In addition to seasoned politicians, this cycle, a handful of high-profile political newcomers had to learn their lessons on the fly, and on the national stage. This made for some great (and very weird) moments, and ITK will miss them all.
Early on in the campaign, some candidates figured out the hard way that TV wasn’t their best medium. Like South Carolina Senate candidate Alvin Greene (D), who spoke very, er, deliberately, and suggested on camera that jobs could be created by way of an Alvin Greene action figure.
On small screens up north in Connecticut, voters were remind of old WWE wrestling scenes of Senate hopeful Linda McMahon (R). The most memorable one was when McMahon stands up from a wheelchair to kick her husband in the groin. That might not go over so well in the Senate Dining Room.
Sharron Angle, who is hoping to take down Senate Majority Leader Harry ReidHarry ReidGOP eager to see Harry Reid go Democratic efforts to cling to power at FCC are doomed to fail Lawmakers haggle over funding bill as shutdown nears MORE (D-Nev.), tried to avoid being on screen altogether. Like many candidates this year, she dodged TV cameras and reporters, occasionally breaking into a jog to escape the Fourth Estate. But voters didn’t seem to mind, as her poll numbers have gone up over the last couple of weeks.
In Delaware, Senate Republican candidate Christine O’Donnell ran the most memorable ad of the season, denying on screen that she’s a witch. And then seconds later, she made the difficult segue to say, “I’m you.”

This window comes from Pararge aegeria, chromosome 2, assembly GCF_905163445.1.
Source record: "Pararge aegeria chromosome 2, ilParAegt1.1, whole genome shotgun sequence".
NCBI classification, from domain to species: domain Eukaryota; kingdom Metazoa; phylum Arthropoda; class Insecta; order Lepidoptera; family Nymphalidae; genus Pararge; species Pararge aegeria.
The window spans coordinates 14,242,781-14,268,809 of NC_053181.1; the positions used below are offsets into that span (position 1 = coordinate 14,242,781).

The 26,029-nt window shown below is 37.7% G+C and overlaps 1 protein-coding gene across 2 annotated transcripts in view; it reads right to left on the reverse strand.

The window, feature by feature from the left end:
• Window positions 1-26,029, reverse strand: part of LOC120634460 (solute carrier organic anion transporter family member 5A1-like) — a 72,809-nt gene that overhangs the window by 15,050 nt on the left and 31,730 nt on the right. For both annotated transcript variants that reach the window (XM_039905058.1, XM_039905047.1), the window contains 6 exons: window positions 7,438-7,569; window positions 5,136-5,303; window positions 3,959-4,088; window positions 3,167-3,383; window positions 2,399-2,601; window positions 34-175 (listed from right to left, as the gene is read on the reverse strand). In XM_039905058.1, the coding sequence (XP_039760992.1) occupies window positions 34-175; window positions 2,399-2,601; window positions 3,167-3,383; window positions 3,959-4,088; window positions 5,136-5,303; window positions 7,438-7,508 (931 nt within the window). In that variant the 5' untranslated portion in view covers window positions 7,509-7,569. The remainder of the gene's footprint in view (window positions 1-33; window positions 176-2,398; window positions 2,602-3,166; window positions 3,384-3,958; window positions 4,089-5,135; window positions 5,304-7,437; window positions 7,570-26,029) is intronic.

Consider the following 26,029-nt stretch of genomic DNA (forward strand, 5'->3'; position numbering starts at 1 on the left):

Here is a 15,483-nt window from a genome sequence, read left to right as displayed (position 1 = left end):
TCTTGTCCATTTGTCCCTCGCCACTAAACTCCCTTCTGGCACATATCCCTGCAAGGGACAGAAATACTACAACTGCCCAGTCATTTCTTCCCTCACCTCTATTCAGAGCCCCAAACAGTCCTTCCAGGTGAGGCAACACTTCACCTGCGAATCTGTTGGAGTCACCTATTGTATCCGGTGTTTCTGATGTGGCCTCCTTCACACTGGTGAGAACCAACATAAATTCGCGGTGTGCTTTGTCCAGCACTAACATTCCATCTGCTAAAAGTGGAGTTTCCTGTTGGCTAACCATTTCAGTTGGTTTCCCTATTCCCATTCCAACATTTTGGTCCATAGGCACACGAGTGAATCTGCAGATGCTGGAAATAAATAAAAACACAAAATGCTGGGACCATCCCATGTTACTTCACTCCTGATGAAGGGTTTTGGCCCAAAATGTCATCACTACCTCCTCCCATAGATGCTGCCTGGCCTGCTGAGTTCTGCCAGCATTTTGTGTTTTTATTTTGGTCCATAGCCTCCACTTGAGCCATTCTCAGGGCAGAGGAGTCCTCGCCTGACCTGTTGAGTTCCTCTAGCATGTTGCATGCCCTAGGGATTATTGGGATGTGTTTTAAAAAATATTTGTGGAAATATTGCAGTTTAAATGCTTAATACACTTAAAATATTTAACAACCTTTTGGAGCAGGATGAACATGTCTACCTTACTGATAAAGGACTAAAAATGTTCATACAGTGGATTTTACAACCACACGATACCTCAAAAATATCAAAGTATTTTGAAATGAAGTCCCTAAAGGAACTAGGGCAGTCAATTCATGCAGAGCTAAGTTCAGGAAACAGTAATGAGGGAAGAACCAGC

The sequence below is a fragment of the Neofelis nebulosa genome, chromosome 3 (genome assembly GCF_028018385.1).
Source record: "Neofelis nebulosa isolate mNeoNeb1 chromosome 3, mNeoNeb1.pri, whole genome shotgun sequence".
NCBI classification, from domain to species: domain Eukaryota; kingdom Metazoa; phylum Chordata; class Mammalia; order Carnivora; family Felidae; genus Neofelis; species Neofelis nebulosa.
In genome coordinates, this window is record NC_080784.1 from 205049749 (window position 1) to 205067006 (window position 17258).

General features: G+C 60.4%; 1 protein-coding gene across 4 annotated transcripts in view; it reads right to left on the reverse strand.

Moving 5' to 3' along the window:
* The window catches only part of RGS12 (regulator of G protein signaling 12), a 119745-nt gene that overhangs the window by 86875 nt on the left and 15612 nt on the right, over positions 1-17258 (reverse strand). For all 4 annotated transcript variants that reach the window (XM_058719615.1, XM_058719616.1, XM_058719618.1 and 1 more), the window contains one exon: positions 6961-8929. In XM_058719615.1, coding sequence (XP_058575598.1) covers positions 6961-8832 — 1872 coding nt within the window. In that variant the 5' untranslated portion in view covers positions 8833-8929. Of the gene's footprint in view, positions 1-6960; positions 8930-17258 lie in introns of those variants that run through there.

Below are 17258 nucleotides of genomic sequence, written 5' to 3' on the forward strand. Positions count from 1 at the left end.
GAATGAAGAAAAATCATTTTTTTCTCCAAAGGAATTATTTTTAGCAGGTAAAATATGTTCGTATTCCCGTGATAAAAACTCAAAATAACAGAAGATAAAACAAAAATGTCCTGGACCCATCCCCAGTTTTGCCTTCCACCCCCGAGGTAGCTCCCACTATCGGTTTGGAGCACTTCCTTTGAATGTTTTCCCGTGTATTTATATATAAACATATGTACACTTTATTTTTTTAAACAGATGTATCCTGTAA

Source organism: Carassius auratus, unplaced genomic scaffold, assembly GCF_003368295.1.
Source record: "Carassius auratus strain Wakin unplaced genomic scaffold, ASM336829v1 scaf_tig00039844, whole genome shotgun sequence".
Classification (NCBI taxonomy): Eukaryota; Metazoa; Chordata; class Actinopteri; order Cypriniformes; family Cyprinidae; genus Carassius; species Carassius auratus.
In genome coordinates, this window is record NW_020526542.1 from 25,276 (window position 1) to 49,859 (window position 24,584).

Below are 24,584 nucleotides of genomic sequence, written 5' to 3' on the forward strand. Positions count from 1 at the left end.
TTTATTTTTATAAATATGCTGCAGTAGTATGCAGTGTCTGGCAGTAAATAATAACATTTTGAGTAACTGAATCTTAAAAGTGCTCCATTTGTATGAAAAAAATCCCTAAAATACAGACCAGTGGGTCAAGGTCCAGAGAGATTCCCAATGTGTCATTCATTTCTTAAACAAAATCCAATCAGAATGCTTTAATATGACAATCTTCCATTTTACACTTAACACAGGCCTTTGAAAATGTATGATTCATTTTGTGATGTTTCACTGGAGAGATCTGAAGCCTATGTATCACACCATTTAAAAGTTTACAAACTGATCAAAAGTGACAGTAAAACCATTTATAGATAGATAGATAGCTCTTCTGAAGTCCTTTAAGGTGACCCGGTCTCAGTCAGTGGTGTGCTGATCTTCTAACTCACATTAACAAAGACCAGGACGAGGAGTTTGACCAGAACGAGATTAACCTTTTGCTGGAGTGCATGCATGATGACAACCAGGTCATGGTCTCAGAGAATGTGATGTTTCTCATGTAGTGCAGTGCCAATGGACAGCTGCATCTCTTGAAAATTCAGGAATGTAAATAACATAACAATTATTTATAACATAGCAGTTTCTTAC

Republican gubernatorial candidate Carl Paladino was an ITK favorite, especially when he growled at a reporter on camera, “I’ll take you out, buddy.”
There was real violence when a Rand PaulRand PaulGOP rep: Trump has 'extra-constitutional' view of presidency The ignored question: What does the future Republican Party look like? Rand Paul skeptical about Romney as secretary of State MORE supporter decided to step on a woman’s head to “help restrain her” at a campaign rally.
In other races, long-forgotten cameras, and the photos in them, provided some hilarious moments, including House Democratic candidate Krystal Ball’s (Va.) R-rated “Naughty Santa” pictures.
Another costume that got some attention was GOP House candidate Rich Iott’s Nazi outfit. However, Iott said the controversy was overblown, and he was able to secure Minority Leader John BoehnerJohn BoehnerRyan delays committee assignments until 2017 Lobbying World 'Ready for Michelle' PACs urge 2020 run MORE’s (R-Ohio) endorsement after the controversy erupted.
There were other priceless moments. Who could forget the chicken suits that were banned from Nevada polling stations during the state’s GOP primary? Not Sue Lowden, the candidate who regrettably suggested chicken-bartering as an alternative to cash at the doctor’s office.
Another questionable suggestion came from the person who encouraged Florida Gov. Charlie Crist (I) to throw a baseball on national television.
And heads up, all you “hicky”-looking actors out there: Republicans in West Virginia want you. Or they wanted you a few weeks ago, until someone found out about it.
Many women weren’t pleased after someone on Democrat Jerry Brown’s campaign in California called opponent Meg Whitman a “whore.”
Every campaign year is filled with memorable moments, but it will be tough to top 2010. Even though it’s nearly over, there is good news: Some Republicans will soon be announcing their bids for the White House. ITK can hardly wait.